Aosta Valley

A long valley flanked by counter-valleys that climb to the highest Alpine peaks, the Valais Alps and the Mont Blanc massif to the north, and the Gran Paradiso massif to the south, Valle d'Aosta is the upper valley of the Dora Baltea, a tributary of the Po.

An exclusively French-speaking region since the 16th century, it underwent a forced Italianisation during the Fascist period, which it resisted well.

It is an Italian region with special status, largely autonomous, where the official languages are French and Italian. In fact, Valdôtain dialects are spoken rather than French, which is nevertheless spoken or understood by 75% of the inhabitants.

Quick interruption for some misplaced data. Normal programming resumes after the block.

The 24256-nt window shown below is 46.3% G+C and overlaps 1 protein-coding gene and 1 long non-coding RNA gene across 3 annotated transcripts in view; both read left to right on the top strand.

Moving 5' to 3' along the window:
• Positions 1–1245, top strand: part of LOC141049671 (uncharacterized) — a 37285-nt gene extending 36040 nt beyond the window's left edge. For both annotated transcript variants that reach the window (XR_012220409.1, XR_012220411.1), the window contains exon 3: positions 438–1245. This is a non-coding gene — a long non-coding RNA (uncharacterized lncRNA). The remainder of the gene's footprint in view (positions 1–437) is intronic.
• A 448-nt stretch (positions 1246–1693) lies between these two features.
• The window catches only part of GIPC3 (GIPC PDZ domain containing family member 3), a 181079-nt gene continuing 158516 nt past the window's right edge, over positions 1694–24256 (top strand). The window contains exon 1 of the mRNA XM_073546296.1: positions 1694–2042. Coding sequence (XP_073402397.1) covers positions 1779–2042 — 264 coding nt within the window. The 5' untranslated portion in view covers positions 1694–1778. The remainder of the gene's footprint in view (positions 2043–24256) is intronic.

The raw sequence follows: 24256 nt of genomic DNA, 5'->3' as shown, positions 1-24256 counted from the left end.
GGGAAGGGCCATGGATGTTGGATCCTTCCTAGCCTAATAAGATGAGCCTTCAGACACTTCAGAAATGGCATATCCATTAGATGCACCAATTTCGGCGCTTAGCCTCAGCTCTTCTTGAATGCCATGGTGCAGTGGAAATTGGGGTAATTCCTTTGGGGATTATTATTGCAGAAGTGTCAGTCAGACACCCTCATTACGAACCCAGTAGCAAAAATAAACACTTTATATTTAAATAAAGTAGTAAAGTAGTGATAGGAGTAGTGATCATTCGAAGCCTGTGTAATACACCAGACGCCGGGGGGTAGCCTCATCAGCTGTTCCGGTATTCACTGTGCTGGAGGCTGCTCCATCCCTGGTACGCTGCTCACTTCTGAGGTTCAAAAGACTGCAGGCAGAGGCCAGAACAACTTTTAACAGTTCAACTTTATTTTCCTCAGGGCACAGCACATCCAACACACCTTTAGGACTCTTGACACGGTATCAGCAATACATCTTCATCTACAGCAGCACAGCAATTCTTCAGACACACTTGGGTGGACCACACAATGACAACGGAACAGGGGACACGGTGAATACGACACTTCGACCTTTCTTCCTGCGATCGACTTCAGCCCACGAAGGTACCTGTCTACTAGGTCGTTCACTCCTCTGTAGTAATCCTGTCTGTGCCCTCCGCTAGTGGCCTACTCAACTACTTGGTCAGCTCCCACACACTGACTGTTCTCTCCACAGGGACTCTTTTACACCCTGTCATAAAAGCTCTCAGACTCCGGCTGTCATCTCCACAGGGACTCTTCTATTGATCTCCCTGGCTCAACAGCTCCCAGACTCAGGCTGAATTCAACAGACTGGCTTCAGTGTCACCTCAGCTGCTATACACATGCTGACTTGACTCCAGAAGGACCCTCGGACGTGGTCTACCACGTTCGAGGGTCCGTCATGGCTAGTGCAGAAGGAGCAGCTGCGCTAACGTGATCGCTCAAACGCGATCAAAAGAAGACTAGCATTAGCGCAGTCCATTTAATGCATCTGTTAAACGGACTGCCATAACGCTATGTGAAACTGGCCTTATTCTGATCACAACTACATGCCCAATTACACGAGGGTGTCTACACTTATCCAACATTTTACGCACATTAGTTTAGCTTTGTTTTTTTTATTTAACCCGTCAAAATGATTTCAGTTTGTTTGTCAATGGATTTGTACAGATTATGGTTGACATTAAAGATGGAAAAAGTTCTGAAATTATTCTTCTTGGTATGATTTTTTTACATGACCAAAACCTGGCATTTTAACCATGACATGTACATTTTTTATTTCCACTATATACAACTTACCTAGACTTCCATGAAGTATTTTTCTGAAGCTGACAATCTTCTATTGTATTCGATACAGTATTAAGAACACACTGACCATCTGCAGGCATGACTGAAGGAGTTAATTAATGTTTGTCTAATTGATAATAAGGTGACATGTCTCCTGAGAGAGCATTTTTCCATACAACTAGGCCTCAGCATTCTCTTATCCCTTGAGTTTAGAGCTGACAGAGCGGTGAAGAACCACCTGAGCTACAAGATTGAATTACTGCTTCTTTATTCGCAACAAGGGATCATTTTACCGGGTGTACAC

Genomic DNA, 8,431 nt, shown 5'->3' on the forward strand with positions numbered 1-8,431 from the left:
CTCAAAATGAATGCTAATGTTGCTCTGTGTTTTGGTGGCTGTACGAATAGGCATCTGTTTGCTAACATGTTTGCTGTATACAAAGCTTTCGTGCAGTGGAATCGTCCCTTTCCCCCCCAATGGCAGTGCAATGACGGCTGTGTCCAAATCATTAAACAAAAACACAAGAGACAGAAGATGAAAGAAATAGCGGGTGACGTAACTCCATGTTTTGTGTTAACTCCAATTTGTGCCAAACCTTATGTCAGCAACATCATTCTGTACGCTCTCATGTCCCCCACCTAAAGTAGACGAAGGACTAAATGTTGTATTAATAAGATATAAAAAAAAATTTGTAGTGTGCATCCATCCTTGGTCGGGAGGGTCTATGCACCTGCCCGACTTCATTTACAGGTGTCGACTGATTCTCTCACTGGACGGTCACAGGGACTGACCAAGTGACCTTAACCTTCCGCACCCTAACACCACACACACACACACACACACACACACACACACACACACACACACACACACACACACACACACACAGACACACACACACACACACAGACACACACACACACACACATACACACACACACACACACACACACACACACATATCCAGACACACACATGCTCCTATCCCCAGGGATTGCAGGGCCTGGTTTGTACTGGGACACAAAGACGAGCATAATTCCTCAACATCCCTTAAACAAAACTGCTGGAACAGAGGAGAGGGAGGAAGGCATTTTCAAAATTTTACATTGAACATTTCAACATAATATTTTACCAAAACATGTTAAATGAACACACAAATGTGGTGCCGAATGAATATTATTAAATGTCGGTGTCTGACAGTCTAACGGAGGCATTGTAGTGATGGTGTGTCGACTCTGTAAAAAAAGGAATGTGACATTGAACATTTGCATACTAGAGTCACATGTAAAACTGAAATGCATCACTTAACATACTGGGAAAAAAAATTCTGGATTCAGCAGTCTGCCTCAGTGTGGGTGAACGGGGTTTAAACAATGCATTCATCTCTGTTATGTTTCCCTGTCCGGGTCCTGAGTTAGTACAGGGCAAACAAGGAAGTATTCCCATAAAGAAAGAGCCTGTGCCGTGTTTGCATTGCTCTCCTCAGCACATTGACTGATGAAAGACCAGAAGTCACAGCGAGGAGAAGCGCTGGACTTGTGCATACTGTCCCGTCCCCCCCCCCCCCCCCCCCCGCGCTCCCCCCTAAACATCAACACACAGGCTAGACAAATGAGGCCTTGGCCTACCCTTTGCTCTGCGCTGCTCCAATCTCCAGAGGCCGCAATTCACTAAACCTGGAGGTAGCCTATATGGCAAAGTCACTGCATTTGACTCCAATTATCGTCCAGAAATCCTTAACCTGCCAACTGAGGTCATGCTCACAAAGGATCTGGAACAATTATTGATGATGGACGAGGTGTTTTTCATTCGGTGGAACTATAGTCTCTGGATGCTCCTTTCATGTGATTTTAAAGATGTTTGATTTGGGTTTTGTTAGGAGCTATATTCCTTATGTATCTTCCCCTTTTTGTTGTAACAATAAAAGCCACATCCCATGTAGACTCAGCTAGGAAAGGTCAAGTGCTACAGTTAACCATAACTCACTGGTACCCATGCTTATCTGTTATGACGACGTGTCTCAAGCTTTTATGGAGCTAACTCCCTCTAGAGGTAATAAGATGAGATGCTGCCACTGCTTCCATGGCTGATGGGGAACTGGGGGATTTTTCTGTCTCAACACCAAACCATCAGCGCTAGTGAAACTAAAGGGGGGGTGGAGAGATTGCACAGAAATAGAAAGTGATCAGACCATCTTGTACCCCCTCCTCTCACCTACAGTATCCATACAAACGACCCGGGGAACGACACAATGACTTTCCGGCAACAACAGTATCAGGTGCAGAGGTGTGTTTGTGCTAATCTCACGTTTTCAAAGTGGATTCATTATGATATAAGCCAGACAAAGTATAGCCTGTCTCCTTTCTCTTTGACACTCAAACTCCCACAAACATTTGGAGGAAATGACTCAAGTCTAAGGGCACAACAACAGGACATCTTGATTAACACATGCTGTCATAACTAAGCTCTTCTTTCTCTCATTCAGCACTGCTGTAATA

These dialects are variants of Arpitan (or Francoprovençal) and are the mother tongue of only about 16% of the population. The Valle d'Aosta is nowadays the only region in the world where Francoprovençal is still a living language.

Piedmontese, a language related to Italian, is also spoken in the lower valley, as well as an Alemannic language, Walsertütsch, in the Lys valley at the foot of Monte Rosa.

The two most famous peaks of the Alps, Mont Blanc and the Matterhorn, emblematic of France and Switzerland, are in fact located astride the border of Valle d'Aosta and should not be missed from the Italian perspective!

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